Local Version of the Revolts

Internet Photo

Since the Arab world’s popular uprisings began, the average Cuban citizen walks about very confused by the disparity of the accounts of the press and the ones from people who claim they “saw it all through the antenna” or from people who were told of it by someone who saw it all through the antenna, which is why with the internet in mini-doses I will devote some of this volatile time to the search for the other side of the war omitted by the zealous journalists of my Cubita the Beautiful.

Our government’s affinities to the Gadhafi and Al Assad regimes span decades, which explains their support to both of them. But it is one thing is to support a government, regardless of how questionable it is (as is the case) and a very different one to hide the fact that those same governments have attacked their own people with landmines, with ammunition of raw uranium, with a mercenary army —the term CAN be used there— and other, equally reproachable methods.

I have to endure Gadhafi’s boy, so macho and threatening; I need to endure Hafez’s boy when he declares that the revolts have been provoked by infiltrated foreigners—even Syrians don’t buy that—but we Cubans take that with a grain of salt, and I can almost hear my neighbor Tomás protesting the horror those people are going through, those people who will not be overwhelmed by the national outcry enough to resign.

Every time I see images from Libya, those unmistakably green banners appear, pointing toward where the camera of the Telesur correspondent needs to aim. Incensed with such partiality, my husband, with sarcasm, brings me back to reality: “It’s the version meant for us. Don’t watch Walter Martínez. Don’t watch the newscast. Or don’t watch the war on the internet anymore.”

Translated by T

May 4 2011

More of the Same

Each one of us out there will draw their own conclusions on the video posted on the net by Coral Negro. It is my personal opinion that the video is authentic and that it was not leaked by MININT — the Ministry of the Interior — like some choose to imagine. Let alone that it was I who leaked it, like someone with excess imagination has suggested. The man who speaks on the video is an operative official of cyberconfrontation, that new modality so in tune with our times. Those who are listening to him in the conference seem to be hearing about this topic for the first time.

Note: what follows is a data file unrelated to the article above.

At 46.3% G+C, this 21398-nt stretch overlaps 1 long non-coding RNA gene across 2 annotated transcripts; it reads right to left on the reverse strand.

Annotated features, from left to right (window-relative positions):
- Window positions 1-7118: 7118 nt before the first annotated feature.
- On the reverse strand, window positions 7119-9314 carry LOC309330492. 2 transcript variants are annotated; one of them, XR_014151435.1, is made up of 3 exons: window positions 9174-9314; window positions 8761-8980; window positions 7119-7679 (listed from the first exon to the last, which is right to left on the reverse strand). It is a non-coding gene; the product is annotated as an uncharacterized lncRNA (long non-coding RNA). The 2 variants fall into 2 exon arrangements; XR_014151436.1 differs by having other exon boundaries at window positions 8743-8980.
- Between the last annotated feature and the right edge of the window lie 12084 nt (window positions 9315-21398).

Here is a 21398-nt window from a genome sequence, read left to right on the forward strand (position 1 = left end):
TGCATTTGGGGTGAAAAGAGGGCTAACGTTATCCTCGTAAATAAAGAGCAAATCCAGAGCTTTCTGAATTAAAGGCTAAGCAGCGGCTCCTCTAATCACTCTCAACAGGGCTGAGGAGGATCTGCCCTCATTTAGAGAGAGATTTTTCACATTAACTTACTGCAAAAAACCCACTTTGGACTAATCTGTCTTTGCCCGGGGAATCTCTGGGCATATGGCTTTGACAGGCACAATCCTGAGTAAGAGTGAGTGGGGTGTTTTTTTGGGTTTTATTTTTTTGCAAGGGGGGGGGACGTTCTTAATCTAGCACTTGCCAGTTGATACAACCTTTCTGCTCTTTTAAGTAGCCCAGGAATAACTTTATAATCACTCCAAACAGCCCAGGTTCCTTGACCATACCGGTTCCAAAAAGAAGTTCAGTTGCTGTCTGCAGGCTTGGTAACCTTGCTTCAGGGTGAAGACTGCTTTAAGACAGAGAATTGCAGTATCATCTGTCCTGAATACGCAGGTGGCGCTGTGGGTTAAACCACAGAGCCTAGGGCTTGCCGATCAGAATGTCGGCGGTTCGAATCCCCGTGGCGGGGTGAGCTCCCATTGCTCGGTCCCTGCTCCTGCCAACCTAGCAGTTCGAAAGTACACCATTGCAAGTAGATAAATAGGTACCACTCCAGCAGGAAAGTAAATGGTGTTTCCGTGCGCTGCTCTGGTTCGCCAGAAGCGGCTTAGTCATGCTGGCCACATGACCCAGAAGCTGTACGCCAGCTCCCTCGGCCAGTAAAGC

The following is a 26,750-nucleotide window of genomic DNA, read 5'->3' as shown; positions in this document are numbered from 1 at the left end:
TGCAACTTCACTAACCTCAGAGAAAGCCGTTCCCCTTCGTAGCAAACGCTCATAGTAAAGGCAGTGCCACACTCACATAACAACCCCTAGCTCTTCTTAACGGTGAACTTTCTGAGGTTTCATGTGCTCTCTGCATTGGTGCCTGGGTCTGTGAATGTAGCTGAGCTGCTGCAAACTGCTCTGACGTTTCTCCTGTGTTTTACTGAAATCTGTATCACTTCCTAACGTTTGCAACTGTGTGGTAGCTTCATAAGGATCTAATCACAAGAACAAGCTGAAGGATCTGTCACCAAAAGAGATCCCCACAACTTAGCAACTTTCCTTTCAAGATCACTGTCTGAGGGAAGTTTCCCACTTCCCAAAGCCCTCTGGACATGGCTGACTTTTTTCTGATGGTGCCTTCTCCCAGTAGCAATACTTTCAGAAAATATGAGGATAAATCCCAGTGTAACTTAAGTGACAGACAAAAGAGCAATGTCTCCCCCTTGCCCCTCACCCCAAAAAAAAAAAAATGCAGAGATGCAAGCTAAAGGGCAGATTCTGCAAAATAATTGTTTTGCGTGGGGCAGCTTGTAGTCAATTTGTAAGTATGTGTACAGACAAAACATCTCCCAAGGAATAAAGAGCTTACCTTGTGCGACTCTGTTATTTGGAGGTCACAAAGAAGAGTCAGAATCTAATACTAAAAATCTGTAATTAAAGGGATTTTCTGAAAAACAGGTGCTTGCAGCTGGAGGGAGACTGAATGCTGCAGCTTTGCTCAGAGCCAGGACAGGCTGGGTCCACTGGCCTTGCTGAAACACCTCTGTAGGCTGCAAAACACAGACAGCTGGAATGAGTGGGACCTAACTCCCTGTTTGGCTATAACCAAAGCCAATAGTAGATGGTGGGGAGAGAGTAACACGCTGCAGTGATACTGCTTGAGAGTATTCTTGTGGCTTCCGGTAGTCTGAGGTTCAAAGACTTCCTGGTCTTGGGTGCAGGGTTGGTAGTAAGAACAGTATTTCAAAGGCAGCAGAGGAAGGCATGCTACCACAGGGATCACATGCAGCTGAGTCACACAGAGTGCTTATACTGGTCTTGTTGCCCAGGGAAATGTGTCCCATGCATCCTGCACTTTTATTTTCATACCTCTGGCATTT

Where does this information—revealed by the speaker, through which he establishes the psychology of the enemy—stem from? From a public site on the Internet. After that, the conference turns into something quite didactic. Through it I have learned of high-speed Wi-Fi satellite units as part of a module that includes blackberries and notebooks intended for bloggers (the mercenaries, as he calls them) and traditional counterrevolutionaries.

I learn that, through that service, any person could suddenly get the “You are connected” message on their PC; he recognizes the dangers of people’s freedom of Internet access, and admits that nobody who benefits from this will either complain or inquire about where the connection came from.

So much technology overwhelmed me, but I still feel envious when it comes to those “chosen ones.” Cuba is the atypical case where a Blackberry can make a suspect out of you; it is the country where you cannot have access to paid satellite-based TV from abroad. Both examples point out to precisely what the speaker at the conference is so worried about: this kind of access escapes their control.

On a last note, the statement made that the subsidies for subversion now come in the form of awards, caught my attention. Anytime now, they will come up with proof that Her Majesty Beatrice of Holland laundered the check—endorsed by USAID—for the Prince Claus Award, granted to Yoani Sánchez this year and to Desiderio Navarro last year.

The coda is the blank facial expression of those in the audience, and the badly-disguised yawn from a lieutenant.

Translated by T

February 9 2011